VN: Since most people only have one or two of those qualities, I would imagine that you'd like to see a team where each person has one of those different qualities that they can bring to the company.
ET: Optimally, one person has all of those but that's a lot to ask for most people and so, yeah, if they can bring that to the table in a complimentary way then that's great.
VN: What do you think about valuations these days? How have they been affected by COVID?
ET: It did become harder to raise capital. What happened is a lot of the marginal capital fled the ecosystem, so individual angel investors, people like that. So, yeah, it got harder and the bar rose but I don't think it became impossible. We've had several companies raise rounds, all that kind of stuff. Valuations maybe have dipped a little bit, but not too much at all. There's been nothing massively tangible. From what we've seen over the past couple of months, the only thing has been that deals are still getting done, but the bar is higher, and it's just taking a little bit longer than it might have in January or February, which I don't think is a bad thing. It weeds out teams that, perhaps, should never have gotten capital at all in the first place.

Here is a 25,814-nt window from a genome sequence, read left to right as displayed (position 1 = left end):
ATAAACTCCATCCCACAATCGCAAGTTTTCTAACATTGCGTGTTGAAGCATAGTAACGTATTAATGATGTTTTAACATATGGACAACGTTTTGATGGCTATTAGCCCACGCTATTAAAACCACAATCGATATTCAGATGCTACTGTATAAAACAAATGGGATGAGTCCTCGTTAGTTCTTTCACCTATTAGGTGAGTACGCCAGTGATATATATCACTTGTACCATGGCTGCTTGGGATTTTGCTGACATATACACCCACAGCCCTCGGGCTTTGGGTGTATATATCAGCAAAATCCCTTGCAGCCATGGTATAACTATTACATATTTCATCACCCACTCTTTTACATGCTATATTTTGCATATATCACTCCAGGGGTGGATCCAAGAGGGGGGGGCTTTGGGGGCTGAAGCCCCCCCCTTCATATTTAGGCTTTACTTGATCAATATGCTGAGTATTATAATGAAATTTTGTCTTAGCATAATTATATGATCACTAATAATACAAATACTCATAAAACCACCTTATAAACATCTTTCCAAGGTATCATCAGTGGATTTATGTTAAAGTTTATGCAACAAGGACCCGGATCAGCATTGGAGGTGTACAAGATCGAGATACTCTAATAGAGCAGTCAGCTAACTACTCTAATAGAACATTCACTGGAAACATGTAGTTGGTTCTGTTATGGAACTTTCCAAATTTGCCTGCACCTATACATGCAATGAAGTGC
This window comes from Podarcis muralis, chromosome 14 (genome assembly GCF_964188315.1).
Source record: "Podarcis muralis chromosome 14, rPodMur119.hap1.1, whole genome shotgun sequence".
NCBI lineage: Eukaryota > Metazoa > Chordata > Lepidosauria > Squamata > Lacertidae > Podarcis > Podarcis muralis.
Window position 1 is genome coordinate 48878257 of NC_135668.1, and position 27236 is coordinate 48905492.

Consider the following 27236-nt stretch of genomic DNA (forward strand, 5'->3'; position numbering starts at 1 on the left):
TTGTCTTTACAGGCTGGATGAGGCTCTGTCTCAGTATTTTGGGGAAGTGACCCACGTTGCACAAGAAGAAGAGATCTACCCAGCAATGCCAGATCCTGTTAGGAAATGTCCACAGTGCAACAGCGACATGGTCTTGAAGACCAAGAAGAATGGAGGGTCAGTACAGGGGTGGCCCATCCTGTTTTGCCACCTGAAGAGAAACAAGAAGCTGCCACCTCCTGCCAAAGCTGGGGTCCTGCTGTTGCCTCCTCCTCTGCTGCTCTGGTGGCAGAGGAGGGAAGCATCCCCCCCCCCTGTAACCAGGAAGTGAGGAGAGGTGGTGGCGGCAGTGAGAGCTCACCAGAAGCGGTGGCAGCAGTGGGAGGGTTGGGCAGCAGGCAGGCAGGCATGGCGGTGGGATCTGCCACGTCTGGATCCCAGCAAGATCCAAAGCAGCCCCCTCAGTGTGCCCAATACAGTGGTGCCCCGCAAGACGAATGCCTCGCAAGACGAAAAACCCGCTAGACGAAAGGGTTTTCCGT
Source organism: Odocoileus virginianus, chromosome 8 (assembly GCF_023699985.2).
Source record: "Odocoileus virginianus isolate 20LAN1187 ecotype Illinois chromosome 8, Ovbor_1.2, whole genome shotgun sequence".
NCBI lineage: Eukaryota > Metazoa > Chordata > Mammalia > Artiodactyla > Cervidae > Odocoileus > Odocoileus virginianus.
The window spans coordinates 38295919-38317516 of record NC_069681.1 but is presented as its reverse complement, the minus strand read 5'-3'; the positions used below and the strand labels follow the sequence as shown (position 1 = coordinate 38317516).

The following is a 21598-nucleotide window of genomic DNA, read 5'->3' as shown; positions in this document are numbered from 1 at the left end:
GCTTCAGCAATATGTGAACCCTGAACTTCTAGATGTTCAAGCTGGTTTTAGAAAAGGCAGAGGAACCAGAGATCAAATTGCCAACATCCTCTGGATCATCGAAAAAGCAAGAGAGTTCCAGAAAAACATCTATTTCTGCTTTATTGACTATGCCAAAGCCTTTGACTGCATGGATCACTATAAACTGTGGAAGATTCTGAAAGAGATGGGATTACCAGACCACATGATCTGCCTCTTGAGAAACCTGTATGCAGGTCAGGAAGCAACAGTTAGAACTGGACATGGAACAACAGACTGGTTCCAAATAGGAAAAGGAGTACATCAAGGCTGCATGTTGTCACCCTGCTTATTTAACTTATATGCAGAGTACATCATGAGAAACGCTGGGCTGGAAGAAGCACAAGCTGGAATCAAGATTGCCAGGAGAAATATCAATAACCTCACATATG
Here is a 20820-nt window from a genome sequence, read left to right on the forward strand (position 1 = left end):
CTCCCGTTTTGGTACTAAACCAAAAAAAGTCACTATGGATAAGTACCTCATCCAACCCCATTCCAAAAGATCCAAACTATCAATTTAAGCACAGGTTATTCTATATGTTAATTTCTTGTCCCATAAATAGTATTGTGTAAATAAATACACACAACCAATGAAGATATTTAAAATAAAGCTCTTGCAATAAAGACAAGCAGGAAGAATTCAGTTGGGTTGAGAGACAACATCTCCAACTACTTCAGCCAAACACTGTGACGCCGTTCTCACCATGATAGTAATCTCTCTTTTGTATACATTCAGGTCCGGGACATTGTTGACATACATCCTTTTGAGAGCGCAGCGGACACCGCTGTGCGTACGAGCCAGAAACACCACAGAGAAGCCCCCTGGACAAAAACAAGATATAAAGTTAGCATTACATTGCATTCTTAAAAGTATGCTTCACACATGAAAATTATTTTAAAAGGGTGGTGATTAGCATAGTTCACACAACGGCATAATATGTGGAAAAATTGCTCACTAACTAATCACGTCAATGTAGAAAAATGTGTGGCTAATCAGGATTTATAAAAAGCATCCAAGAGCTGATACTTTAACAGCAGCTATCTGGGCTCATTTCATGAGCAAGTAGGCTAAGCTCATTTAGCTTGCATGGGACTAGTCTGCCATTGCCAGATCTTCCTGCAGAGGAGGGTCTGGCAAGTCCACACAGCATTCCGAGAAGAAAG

VN: Do you think that it's gonna make it harder for companies potentially raising the next round? What kind of effect do you think it's going to have on that?
ET: It'll make it harder for companies to raise the next round but all the more reason to be investing in robust businesses, or companies that have the potential to become robust businesses, from the very beginning. It's going to be hard but the best businesses will be able to get it done.
VN: There are many venture funds out there today, how do you differentiate yourself to limited partners?
ET: Fundamentally, we're doing something very different, which is we've built the de facto platform for early career people. We're not a two person and a dog kind of stage venture fund that is chasing the same deals as everybody else is. We've taken a platform-driven model, we have 10 nationwide brands, nationwide scale and the ambition has always been to build the next great venture franchise. When we present, not only do we differentiate the model, with our 100 scouts across 40 schools, etc. but we also have a really compelling track record and a really robust team to support us. I think it's pretty clear that people see that we are actually doing something differentiated here.
I'd almost argue that, for us, the differentiation has been the least of our concerns, actually, on that front.
VN: Venture is a two-way street, where investors also have to pitch themselves. How do you differentiate your fund to entrepreneurs?